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HOW TO ROLL OUT GLOBAL MANAGED SERVICE PROGRAMMES TO LOWER VOLUME COUNTRIES

25th October 2018

In our recent ProcureCon Total Talent Management roundtable we chaired a debate with procurement and contingent workforce professionals, from programmes of all sizes and maturity levels, on how to roll out global contingent workforce programmes to lower volume countries. In this blog we summarise the conclusions we drew.

As organisations seek to leverage global scale, compare process performance to unlock efficiencies, and take a more holistic total talent view, they are now seeking to mop up that final 10-20% that may previously have considered too low volume.

However, no-one likes change happening to them, and whilst globalisation is making the world a smaller place there’s no escaping that each market comes with its own context, regulations and requirements.

It’s no surprise then that the initial reaction when trying to roll-out a headquarter-driven global initiative, such as a managed service programme (MSP), is “no thank you, this won’t work for us” at worst, or “ok, we accept the implementation because global tells us we have to, but we are not going to pay for it” at best.

So how do you overcome all of this?

1. Where possible engage early

Early engagement (preferably before going to market with an RFP) with all countries is crucial. This means a lot of investment in communication, travelling and telling the global story over and over again. It sounds like hard work because it is, but it will lead to a smoother adoption afterwards, and save you effort in the long run.

When it comes to global decisions on outsourcing programmes the experience of smaller countries is typically that the change is “just happening to them” instead of them feeling engaged. However, if you want your solution to work and capture the true picture then listen to local needs, anticipate to them in the ‘solutioning’.

It’s easy to get carried away in scope creep, and we’re not saying you forget the global objectives. At Hays Talent Solutions we tend to recommend the 80/20 rule, if it works for 80% of people then go with this. However, if you don’t hear out the differences now, you’ll never achieve a true total talent view.

2. Flex your model and solutions to address local dynamics

Internal stakeholder management alone is not enough, each local market has a different dynamic, culture and market maturity. So thorough local due diligence on all aspects is important, and considering the different models and flex you can build into your programmes.

For example, one of our multi-country clients has a very strong employer brand in their home country for the headquarters, but in a neighbouring country it was a very different story. This difference in employer branding clearly impacts the local sourcing strategy and we also identified that this required a different solution of the headquarter country model, whilst still allowing for centrally comparable reporting.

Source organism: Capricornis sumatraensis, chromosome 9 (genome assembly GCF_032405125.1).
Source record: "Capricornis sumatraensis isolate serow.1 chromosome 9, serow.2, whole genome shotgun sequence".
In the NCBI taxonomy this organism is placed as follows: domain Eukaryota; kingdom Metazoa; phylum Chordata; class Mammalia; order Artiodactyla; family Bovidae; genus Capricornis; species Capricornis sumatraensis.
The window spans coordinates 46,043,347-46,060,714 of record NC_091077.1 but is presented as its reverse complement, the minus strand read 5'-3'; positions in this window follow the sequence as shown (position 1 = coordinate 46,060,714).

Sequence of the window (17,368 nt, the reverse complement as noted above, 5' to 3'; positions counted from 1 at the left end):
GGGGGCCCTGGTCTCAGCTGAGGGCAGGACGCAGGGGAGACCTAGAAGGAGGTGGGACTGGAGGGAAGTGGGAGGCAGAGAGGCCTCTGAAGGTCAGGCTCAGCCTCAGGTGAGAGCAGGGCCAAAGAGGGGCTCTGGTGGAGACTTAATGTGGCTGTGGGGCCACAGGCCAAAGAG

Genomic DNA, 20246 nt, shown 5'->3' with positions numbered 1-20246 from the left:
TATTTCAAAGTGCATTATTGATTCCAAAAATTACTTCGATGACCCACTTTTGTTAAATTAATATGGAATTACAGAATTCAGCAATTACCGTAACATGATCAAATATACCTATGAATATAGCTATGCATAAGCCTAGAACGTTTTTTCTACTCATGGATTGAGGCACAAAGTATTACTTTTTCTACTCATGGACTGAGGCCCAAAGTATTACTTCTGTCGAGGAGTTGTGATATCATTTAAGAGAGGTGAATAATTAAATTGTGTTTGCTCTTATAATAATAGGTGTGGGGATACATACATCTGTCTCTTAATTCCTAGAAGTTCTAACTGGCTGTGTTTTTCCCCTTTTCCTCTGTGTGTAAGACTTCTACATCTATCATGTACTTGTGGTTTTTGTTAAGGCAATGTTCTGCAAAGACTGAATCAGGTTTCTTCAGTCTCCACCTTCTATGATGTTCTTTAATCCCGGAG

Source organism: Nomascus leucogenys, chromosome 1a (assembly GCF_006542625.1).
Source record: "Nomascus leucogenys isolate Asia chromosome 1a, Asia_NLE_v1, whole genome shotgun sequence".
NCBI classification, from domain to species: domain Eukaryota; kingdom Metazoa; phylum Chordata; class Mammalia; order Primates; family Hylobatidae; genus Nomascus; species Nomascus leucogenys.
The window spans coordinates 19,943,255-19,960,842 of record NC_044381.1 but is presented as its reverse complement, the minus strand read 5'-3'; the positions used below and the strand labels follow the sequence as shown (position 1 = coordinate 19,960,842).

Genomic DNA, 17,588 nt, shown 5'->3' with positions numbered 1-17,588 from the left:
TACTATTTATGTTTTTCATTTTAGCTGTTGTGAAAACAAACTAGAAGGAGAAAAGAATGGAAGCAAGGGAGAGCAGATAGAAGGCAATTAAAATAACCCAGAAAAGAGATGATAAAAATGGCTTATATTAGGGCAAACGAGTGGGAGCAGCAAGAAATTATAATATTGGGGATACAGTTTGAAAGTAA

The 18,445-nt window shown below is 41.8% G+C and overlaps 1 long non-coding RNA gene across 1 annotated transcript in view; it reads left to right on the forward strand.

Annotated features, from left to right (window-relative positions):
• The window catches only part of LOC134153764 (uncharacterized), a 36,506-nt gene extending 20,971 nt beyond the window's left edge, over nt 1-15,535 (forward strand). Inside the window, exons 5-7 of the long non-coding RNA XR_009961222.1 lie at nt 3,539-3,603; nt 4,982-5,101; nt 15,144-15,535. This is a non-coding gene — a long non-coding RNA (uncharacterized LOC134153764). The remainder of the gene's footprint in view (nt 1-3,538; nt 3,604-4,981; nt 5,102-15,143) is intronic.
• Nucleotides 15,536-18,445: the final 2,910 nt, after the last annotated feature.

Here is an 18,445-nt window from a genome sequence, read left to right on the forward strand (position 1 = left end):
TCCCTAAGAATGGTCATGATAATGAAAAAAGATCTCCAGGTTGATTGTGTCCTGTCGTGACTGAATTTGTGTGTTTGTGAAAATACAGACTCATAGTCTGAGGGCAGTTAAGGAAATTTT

3. First impressions count

We all know the saying you never get a second chance to make a first impression. This is particularly true in implementations, so make your first step excellent.

Specifically for lower volume countries this means keeping local added value of the programme in mind and be flexible in offering solutions in different models. For example, if you have an established programme, but MSP is new to that country or part of the company, there likely is still the initial need for transparency of contingent workforce spend you started out with.

To help them improve their compliance, you could start with a worker tracker programme and have this evolve towards a light or full MSP programme if ever needed. It’s no use throwing in a heavy fully fledged MSP into a country if they aren’t ready for it.

Get the small win, and build on it.

4. Be warned lower demand for contingent workers does not mean lower demand on implementation resource

Do not underestimate an implementation in smaller or lower volume countries. Investments in change management and communication are at least the same as in the larger (volume) countries.

Change management can even be more complex in smaller countries, as smaller groups of people can be easier to change, but experience tells us that they also change back into old behaviour more easily too.

Be cognizant of the differences in communication and leadership style and management preferences of the people in the country/region where the change is to be rolled out, and tailor your implementation accordingly.

In general, we all agreed, as organisations seek to address areas or countries of spend outside of their existing or current scope, communication is the key. Communication with that country about the project must be open from the start.

This means being willing to listen to both positive and negative feedback and being honest enough to assess whether the global solution, model and associated implementation are really ready for roll out, as till the key stakeholders are on bought in you cannot succeed.

Author


Debby Van Rhoon
Sales Director, Hays Talent Solutions

With over 20 years of experience in the staffing and recruiting industry and a degree in business strategy and change management, Debby is well placed to field any questions you may have about implementing workforce management solutions.

A recognised transformation expert in the talent acquisition and contingent workforce management profession, Debby specialises in EMEA focused multi-country solutions.